Oct 5, 2014 5:11 PM
Burned bodies found in mass grave in south Mexico
The Associated Press
IGUALA, Mexico (AP) Security forces investigating the role of municipal police in deadly clashes with protesters have found burned human remains in mass graves on the edge of this city in southern Mexico, a lawyer for the families of 43 missing students said Sunday.
Attorney Vidulfo Rosales told The Associated Press the remains were still unidentified and belonged to an undetermined number of people. There were six graves in the burial area near Iguala, which is about 120 miles (200 kilometers) south of Mexico City.
Over the past several days, relatives of 37 of the missing young people have provided DNA samples which will be used to determine if the recovered remains belong to any of the students, the attorney said.
The students went missing following a series of violent incidents involving protesters, police and unidentified gunmen last weekend that also resulted in six shooting deaths.
A group of up to 2,000 protesters blocked a main highway in the state capital of Chilpancingo on Sunday demanding justice and requesting donations from passing motorists for the students' families and the school.
"You took them alive, we want them returned alive," read a huge banner across the road linking Mexico City and Acapulco.
The father of one of the missing students expressed doubt that the remains belonged to the young people. He spoke on condition of anonymity out of fear for his safety.
Another father, Acapulco street vendor Jesus Lopez, whose 19-year-old son Giovani is among the missing, said he hoped the remains weren't those of the students.
Other relatives "told us that (the remains) were burned, and that they couldn't be the kids," Lopez said. "But we're really nervous."
Mexico's National Human Rights Commission opened its own investigation into the case for possible "serious human rights abuses" such as extrajudicial executions and forced disappearances. The commission said in a statement Sunday that it had warned about the "delicate" situation in Guerrero, a southern state where poverty feeds social unrest and drug gangs clash over territory.
Anger over the discovery of the graves exploded Saturday night when a group of young people from the school protested outside the governor's Chilpancingo residence. They threw Molotov cocktails and overturned a car after state authorities told them they would not be allowed to travel to the graves to determine if the bodies are those of their missing classmates.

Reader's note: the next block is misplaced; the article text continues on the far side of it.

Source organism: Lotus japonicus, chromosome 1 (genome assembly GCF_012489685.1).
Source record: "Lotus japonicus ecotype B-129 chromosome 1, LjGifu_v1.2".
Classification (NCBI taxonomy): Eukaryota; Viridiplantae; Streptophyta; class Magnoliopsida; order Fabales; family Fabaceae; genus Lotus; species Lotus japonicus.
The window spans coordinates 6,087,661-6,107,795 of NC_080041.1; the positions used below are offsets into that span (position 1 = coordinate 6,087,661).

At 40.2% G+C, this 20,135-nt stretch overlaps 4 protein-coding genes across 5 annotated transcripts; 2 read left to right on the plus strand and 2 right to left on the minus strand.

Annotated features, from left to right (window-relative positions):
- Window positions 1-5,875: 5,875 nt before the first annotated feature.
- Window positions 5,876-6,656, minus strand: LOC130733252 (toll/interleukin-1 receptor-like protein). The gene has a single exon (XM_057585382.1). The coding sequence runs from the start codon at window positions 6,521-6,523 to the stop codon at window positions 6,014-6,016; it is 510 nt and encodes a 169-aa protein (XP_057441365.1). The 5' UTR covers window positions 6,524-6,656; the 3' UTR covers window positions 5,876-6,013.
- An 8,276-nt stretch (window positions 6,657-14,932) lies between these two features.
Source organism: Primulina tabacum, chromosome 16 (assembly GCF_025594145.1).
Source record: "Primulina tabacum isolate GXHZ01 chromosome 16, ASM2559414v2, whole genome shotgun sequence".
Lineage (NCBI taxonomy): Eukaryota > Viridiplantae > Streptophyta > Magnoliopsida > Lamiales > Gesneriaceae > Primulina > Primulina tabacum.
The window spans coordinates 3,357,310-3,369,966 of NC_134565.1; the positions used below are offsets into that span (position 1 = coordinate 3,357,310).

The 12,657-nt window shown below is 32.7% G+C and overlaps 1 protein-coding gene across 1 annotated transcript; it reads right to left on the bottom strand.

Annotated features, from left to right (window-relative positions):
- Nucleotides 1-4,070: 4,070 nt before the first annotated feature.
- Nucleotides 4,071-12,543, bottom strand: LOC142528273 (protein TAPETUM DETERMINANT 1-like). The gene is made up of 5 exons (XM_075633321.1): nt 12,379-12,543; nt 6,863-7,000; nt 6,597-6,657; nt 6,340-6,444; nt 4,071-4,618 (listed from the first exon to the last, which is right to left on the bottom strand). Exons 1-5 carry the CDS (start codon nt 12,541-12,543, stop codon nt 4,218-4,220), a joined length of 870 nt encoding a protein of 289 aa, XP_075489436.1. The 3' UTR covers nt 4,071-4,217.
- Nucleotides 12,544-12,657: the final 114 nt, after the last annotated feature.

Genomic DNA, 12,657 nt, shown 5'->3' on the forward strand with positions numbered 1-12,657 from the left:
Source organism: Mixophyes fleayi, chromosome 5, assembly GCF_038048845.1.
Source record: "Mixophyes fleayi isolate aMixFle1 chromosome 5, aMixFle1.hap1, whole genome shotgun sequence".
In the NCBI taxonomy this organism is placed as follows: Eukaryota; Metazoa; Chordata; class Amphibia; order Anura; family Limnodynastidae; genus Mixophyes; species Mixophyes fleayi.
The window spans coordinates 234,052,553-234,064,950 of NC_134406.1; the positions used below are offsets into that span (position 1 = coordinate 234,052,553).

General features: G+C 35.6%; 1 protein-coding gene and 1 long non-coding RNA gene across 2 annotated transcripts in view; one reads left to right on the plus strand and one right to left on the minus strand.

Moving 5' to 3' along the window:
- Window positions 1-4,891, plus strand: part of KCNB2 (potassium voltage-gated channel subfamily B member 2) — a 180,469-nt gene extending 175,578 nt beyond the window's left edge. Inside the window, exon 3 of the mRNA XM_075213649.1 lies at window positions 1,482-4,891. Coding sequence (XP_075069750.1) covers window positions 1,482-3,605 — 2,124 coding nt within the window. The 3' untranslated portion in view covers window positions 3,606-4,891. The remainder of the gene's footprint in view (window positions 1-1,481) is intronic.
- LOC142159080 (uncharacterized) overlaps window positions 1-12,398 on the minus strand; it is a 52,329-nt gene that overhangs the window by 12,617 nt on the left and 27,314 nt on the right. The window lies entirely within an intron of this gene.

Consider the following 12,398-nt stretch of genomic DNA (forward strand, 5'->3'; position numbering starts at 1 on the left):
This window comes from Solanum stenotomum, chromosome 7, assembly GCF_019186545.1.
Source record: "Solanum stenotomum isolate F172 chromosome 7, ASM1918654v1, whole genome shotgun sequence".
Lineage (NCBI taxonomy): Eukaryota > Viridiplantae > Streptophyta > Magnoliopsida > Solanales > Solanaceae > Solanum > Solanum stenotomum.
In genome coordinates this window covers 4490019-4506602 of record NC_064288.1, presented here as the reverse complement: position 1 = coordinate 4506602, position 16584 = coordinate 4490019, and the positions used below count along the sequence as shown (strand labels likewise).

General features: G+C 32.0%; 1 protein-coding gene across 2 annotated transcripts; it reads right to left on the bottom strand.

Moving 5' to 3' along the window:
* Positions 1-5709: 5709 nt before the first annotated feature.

Guerrero State Prosecutor Inaky Blanco did not say how many bodies were in the burial pits uncovered on a hillside on Iguala's outskirts, and he declined to speculate about whether the dead were the missing students.
"It would be irresponsible" to jump to conclusions before tests to identify the bodies, Blanco said on Saturday night.
Blanco said eight more people had been arrested in the case, adding to the 22 Iguala city police officers detained in the case. State prosecutors have said the first of the recent bloodshed occurred on Sept. 26 when city police shot at buses that had been hijacked by protesting students from a teachers college, killing three youths and wounding 25. A few hours later, unidentified masked gunmen shot at two taxis and a bus carrying a soccer team on the main highway, killing two people on the bus and one in a taxi.
The prosecutor said state investigators have obtained videos showing that local police arrested an undetermined number of students after the initial clash.
He said some of the eight newly arrested people were members of an organized crime gang, adding that some of them had given key clues leading to the discovery of the mass grave.
Blanco said his investigators had found that "elements of the municipal police are part of organized crime." He also said his office was searching for Iguala Mayor Jose Luis Abarca and had alerted officials across Mexico to be on the lookout for him.
Guerrero Gov. Angel Aguirre charged earlier in the week that organized crime had infiltrated the city government.
The missing students attended the Aytozinapa Normal school which, like many other schools in Mexico's "rural teachers college" system, is known for militant and radical protests.
Associated Press writers Mark Stevenson and Maria Verza in Mexico City contributed to this report.